In marketing classes as an undergraduate, I studied how strong branding can sometimes worsen sales. Certainly one expects to avoid distrusted brands. Windows Vista has to masquerade as Mojave to even get people to look at it, and ValuJet had to rebrand itself as AirTran after a fatal crash in 1996.
More interesting are trusted brands that still apply poorly to new products. In class, the first example was the hypothetical “Campbell’s tomato sauce.” Campbell’s is a respected name in soup, but that makes it too easy to imagine their tomato soup, which wouldn’t go well on pasta. Hence, the Campbell Soup Company uses the name Prego to sell sauces.
Country Crock needs to study this concept in detail. They sent me a coupon for their “new to me” line of Side Dishes, such as the essential Four Cheese Pasta. I’ll buy just about any multi-cheese invention, but unfortunately for Country Crock they’ve packaged the meal in exactly the same format as their famous “spread” (i.e., butter substitue). Looking at it, I can’t stop picturing myself eating an entire tub of butter with a spoon, and I get a lot less hungry.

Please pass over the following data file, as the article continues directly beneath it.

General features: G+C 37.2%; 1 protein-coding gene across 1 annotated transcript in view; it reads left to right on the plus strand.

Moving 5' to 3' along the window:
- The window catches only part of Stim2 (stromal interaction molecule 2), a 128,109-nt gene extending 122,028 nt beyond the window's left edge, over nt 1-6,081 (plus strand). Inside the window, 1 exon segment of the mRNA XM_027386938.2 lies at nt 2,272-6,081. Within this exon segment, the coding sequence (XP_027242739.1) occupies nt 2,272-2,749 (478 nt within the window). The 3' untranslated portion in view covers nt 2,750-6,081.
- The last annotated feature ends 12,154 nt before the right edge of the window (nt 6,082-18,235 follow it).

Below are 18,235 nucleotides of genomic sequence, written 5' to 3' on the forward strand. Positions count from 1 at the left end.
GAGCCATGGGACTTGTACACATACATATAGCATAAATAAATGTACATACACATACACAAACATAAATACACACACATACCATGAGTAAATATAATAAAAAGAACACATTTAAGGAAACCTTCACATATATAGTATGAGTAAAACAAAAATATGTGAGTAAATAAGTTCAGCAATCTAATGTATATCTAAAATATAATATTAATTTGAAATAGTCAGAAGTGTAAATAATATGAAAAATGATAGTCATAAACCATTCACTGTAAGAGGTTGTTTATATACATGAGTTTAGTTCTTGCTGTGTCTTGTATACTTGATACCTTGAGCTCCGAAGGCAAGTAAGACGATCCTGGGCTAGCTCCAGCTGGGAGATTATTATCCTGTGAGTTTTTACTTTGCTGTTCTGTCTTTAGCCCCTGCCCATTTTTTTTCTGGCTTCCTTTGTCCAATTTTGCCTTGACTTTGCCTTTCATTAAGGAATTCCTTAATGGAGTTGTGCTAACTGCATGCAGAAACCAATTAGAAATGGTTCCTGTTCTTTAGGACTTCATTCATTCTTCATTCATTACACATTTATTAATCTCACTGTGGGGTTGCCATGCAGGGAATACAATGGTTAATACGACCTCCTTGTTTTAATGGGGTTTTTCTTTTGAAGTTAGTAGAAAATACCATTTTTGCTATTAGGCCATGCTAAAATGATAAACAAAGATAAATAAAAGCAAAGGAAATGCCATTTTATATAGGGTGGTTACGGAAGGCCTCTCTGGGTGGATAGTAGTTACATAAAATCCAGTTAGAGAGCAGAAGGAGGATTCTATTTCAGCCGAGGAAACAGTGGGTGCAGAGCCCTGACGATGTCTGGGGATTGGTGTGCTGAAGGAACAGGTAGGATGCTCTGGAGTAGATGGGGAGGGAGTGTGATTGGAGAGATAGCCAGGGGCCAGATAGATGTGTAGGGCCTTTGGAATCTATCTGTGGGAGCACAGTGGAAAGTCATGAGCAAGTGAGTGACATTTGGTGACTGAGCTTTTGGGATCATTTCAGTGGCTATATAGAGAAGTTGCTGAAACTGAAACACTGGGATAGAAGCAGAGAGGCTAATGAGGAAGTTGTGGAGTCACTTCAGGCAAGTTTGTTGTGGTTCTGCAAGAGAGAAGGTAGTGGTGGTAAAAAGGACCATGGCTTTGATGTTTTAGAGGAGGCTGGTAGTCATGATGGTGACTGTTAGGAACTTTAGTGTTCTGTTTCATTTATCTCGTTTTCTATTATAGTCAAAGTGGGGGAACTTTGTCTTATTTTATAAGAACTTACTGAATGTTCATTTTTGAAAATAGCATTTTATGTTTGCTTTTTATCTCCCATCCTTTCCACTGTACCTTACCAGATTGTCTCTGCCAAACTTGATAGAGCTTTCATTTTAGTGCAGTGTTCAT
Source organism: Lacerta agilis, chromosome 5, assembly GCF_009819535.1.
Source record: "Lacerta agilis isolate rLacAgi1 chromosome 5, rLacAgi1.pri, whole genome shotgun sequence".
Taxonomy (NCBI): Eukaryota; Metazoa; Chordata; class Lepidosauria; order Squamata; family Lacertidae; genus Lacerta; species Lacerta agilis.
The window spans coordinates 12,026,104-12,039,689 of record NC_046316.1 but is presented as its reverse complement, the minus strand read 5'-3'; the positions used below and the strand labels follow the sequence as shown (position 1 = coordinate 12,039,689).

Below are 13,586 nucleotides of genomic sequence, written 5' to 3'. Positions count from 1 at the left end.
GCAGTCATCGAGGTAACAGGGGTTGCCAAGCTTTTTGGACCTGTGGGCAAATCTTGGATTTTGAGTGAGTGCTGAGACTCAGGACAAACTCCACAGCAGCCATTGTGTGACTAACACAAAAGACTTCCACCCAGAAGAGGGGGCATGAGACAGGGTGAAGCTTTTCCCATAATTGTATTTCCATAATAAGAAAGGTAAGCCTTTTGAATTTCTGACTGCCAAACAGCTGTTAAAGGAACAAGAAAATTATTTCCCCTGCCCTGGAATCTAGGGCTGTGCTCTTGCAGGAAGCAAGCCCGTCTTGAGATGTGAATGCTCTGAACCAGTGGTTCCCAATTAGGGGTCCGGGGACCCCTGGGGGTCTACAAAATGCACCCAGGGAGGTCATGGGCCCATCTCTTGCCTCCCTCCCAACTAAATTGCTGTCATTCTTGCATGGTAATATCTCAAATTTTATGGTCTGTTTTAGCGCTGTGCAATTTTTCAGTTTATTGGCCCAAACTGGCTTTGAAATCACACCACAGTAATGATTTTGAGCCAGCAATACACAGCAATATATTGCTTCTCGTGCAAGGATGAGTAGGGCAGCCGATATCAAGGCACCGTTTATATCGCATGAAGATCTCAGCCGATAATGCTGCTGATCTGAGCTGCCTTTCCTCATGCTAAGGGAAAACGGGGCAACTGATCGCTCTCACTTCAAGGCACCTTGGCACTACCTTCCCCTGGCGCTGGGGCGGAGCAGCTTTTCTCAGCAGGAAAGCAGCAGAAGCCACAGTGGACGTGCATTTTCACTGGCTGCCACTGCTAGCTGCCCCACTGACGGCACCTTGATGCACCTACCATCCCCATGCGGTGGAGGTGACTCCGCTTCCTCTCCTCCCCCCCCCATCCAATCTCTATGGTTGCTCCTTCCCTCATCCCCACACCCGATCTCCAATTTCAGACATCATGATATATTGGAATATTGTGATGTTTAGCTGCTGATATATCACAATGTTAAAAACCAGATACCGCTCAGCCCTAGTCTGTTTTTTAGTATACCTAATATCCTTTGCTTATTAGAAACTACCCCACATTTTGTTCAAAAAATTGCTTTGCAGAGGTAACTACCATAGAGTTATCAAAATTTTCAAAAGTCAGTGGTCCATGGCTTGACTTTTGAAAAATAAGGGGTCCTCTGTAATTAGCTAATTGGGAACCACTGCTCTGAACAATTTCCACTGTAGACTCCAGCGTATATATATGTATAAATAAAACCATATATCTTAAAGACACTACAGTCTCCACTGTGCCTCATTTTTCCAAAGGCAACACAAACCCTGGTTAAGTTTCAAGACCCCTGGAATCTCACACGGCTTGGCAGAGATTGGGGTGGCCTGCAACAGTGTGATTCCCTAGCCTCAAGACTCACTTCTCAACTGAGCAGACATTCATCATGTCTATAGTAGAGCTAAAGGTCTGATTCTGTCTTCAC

(I’m making myself try it anyway in my next Peapod order to give them a fair chance, but they’re starting off with some heavy negative marks in the “appetizing” category.)